In addition, landcare advocate and Junior Landcare ambassador Costa Georgiadis – of Gardening Australia fame, has inspiring messages mobilising thousands of people across Australia to care for the land, water and biodiversity, embracing First Nations perspectives and care for communities. From the immensely popular Junior Landcare Program through to exciting Intrepid Landcare projects and beyond, we are ensuring that young people are not only empowered to take action, but have the opportunity to develop the skills they need to create new and innovative solutions for environmental challenges for generations to come.
Finally, we are building upon our belief that a key characteristic of landcare is the integration of productive land management with conservation and protection of natural assets.
Through our innovative Landcare Farming program we are committed to supporting Australian farmers to be recognised as world leaders in landcare and sustainable agriculture. We have been helping farmers across the country better understand and become more literate in environmental markets, particularly the carbon market. In line with this commitment, earlier today we launched Landcare CarbonSMART. Landcare Australia is excited to be re-entering the Australian carbon market. Landcare CarbonSMART will focus on providing corporate Australia with high quality Australian carbon credit units, sourced from projects delivering outstanding ecological co-benefits. Through Landcare CarbonSMART, Landcare Australia will be able to provide better support and further build capacity for the many thousands of Landcare groups across Australia.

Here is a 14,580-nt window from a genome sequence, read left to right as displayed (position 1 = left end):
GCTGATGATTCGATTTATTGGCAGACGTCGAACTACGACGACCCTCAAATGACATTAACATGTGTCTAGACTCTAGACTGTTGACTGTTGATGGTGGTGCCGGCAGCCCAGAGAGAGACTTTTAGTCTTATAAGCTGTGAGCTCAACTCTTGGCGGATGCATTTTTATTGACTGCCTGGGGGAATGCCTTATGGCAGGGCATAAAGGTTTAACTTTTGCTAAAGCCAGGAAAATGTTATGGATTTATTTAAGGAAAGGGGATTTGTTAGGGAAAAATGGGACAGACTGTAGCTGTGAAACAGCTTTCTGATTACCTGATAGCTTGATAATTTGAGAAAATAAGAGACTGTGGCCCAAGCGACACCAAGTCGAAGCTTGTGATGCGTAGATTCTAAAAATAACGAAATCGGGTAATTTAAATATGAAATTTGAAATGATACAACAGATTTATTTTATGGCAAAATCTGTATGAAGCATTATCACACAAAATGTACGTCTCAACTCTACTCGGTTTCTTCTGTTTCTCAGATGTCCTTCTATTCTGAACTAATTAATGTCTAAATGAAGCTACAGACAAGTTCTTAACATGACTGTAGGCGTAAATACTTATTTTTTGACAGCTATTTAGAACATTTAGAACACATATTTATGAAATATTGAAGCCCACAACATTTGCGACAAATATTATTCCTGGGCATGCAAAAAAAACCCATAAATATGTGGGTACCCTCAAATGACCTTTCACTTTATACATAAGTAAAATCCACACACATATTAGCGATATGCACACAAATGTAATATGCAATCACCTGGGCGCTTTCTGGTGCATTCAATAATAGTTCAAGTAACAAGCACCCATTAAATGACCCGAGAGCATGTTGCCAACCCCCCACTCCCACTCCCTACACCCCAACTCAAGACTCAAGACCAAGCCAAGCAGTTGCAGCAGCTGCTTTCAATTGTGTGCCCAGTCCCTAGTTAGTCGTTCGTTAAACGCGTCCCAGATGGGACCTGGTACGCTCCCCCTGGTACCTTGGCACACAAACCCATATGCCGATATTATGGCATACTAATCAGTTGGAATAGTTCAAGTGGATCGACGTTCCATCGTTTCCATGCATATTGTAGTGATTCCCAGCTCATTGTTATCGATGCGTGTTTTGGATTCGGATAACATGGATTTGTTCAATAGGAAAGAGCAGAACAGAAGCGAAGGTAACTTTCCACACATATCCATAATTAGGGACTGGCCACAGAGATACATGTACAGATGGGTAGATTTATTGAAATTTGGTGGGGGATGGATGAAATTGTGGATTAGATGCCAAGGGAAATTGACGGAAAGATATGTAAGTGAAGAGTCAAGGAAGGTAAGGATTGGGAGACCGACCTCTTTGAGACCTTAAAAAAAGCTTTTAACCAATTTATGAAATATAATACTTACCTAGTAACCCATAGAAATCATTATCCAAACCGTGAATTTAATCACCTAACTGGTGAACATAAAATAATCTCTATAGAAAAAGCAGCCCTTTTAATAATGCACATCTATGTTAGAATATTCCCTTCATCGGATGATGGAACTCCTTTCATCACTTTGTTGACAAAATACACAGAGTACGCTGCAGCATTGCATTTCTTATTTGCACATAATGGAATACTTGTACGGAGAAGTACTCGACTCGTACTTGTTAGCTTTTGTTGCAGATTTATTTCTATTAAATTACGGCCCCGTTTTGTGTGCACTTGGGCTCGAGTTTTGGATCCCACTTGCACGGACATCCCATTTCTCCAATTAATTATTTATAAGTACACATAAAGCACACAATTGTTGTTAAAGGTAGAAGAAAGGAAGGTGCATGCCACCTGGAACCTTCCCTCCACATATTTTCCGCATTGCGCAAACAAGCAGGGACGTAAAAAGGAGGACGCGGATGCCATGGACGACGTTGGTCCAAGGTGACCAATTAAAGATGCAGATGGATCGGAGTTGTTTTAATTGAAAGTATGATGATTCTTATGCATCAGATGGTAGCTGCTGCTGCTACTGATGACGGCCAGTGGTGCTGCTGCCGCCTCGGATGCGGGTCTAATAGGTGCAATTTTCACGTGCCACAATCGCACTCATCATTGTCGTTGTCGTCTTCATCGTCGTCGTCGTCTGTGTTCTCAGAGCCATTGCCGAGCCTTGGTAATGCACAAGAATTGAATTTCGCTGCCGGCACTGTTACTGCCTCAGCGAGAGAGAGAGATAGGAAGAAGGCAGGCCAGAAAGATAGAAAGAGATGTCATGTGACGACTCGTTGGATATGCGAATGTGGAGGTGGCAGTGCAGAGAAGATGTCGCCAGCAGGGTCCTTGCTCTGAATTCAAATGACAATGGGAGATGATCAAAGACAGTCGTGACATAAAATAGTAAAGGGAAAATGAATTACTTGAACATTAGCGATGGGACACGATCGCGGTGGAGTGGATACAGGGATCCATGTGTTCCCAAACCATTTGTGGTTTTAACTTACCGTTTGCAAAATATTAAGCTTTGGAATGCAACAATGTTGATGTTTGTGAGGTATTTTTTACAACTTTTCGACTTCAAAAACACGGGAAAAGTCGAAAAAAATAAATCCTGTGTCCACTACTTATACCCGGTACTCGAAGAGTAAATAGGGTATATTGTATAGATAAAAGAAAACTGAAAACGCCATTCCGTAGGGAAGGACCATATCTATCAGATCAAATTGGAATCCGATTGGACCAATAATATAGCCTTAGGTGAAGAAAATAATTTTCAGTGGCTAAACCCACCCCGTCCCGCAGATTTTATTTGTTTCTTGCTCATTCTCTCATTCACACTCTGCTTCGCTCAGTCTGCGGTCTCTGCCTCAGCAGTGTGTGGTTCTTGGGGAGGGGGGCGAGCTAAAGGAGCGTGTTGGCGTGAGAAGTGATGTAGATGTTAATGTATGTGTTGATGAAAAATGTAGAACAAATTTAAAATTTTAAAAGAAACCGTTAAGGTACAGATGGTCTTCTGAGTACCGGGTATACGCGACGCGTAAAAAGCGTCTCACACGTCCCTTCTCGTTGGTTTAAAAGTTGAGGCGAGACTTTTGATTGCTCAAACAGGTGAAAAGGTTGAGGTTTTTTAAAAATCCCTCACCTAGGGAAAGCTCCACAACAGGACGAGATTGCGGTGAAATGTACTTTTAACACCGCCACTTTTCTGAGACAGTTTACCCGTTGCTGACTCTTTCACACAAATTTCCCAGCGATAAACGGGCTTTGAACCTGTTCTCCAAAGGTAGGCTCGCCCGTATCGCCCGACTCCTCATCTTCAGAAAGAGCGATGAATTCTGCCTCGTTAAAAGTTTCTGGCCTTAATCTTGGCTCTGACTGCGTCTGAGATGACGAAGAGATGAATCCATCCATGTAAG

So it is not only because of our achievements and our commitment to landcare people, but because of our ambition for the future that we are proud to accept this award and assist in the UN’s vision of a world ‘living in harmony with nature’.
I invite you to join us in our pledge to continue to grow our impact, inspire change and create a lasting landcare legacy.
Thank you to the United Nations Association of Australia for awarding Landcare Australia the 2021 United Nations Day Honor and to all the landcare heroes across the country whose unrivalled dedication to restoring our environment and landscapes over more than 30 years has made this possible.
Doug Humann AM